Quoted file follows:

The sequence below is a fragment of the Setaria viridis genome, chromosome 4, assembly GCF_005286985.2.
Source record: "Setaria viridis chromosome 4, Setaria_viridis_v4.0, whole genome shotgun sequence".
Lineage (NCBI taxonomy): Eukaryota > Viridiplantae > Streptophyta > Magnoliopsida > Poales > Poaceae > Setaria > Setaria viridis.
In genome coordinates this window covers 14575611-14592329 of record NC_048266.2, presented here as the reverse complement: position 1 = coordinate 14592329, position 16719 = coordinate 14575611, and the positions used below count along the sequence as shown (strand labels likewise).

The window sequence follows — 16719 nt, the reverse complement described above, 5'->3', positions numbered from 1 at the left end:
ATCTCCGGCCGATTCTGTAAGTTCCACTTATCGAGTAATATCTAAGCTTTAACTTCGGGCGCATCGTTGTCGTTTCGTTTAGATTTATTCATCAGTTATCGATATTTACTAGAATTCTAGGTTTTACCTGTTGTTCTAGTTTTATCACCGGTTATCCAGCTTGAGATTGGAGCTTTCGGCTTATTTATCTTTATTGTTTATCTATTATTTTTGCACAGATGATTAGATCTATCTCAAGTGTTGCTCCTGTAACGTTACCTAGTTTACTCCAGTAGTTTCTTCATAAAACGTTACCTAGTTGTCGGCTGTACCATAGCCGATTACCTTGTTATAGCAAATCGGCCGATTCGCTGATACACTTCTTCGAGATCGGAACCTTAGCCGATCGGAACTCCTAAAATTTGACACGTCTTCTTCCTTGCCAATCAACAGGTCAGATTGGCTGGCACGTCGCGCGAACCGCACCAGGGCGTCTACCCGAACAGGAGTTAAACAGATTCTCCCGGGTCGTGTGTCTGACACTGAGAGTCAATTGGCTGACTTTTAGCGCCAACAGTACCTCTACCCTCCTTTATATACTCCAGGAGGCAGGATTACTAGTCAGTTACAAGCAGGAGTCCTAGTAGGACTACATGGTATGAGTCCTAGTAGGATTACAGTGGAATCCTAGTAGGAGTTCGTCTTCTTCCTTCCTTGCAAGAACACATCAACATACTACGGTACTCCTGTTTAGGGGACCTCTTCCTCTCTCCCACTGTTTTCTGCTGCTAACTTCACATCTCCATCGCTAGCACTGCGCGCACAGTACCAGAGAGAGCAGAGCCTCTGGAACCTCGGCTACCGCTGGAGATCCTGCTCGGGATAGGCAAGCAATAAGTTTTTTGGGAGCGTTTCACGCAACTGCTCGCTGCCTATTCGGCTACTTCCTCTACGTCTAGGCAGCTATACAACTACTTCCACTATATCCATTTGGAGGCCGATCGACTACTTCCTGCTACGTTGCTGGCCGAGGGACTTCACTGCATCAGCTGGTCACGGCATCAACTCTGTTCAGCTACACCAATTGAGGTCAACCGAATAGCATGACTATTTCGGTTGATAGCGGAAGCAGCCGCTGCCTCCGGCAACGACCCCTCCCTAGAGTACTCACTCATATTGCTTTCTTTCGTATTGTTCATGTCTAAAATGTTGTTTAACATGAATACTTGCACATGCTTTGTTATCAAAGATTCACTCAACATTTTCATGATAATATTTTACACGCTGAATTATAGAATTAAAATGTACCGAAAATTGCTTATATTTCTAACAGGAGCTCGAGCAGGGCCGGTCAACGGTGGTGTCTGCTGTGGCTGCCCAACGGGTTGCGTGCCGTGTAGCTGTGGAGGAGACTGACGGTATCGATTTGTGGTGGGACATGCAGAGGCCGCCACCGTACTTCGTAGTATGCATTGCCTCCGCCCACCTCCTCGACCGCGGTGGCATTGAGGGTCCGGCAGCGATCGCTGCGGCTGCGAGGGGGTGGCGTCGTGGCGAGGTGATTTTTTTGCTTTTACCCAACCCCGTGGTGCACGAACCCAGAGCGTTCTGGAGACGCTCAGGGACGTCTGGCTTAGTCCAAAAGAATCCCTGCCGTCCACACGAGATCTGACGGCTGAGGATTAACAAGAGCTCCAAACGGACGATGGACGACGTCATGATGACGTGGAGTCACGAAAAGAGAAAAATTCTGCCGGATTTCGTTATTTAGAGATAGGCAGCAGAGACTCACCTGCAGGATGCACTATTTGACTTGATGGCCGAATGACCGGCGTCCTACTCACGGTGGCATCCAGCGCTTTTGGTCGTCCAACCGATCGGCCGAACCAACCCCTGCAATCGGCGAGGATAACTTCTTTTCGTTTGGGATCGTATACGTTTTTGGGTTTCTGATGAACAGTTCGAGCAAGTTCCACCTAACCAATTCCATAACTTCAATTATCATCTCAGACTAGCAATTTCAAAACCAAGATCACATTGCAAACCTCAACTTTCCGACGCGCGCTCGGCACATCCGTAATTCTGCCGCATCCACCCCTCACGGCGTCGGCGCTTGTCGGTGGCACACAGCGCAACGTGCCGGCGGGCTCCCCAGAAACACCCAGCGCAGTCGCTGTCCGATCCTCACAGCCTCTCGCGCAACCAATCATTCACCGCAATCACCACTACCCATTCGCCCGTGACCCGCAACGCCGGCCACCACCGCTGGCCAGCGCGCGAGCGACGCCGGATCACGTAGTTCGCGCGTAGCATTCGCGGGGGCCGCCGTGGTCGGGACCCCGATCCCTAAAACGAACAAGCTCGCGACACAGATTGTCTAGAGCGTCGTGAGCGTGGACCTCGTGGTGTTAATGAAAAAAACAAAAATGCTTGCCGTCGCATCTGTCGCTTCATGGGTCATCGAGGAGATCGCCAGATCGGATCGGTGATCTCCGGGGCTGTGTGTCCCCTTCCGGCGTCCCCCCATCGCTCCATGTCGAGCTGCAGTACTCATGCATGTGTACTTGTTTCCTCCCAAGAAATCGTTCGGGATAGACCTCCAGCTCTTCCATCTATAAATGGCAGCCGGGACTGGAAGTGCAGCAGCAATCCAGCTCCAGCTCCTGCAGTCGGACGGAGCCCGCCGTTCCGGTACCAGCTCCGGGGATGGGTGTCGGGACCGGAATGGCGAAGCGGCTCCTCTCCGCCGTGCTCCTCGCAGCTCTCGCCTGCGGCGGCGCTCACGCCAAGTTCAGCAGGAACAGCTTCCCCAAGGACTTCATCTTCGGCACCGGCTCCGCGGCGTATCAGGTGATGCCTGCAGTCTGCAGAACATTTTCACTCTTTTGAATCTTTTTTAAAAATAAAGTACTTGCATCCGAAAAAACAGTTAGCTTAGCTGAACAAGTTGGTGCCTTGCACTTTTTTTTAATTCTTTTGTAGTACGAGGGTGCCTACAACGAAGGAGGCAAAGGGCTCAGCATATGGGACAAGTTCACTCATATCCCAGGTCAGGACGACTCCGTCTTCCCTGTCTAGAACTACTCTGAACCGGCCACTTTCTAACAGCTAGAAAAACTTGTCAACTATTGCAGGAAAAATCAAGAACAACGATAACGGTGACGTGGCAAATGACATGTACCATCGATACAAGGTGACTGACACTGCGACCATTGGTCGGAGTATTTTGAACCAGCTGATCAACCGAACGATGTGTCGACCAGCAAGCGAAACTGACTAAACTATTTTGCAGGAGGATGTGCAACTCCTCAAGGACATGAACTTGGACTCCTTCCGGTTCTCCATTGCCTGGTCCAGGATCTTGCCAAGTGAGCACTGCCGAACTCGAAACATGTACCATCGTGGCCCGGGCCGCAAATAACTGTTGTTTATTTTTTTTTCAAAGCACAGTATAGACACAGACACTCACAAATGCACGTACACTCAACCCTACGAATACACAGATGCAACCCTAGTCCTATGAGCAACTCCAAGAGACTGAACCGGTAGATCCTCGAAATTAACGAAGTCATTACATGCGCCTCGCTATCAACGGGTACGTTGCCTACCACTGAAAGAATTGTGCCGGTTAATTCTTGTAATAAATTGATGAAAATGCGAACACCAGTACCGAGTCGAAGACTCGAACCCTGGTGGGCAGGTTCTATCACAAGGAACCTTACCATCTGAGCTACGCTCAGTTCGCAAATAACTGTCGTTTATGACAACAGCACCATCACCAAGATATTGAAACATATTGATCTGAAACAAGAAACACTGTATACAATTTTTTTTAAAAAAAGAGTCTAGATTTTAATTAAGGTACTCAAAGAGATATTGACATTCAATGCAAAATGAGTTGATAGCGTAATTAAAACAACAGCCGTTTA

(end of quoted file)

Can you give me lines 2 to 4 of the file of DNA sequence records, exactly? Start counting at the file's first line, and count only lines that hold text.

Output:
Source record: "Setaria viridis chromosome 4, Setaria_viridis_v4.0, whole genome shotgun sequence".
Lineage (NCBI taxonomy): Eukaryota > Viridiplantae > Streptophyta > Magnoliopsida > Poales > Poaceae > Setaria > Setaria viridis.
In genome coordinates this window covers 14575611-14592329 of record NC_048266.2, presented here as the reverse complement: position 1 = coordinate 14592329, position 16719 = coordinate 14575611, and the positions used below count along the sequence as shown (strand labels likewise).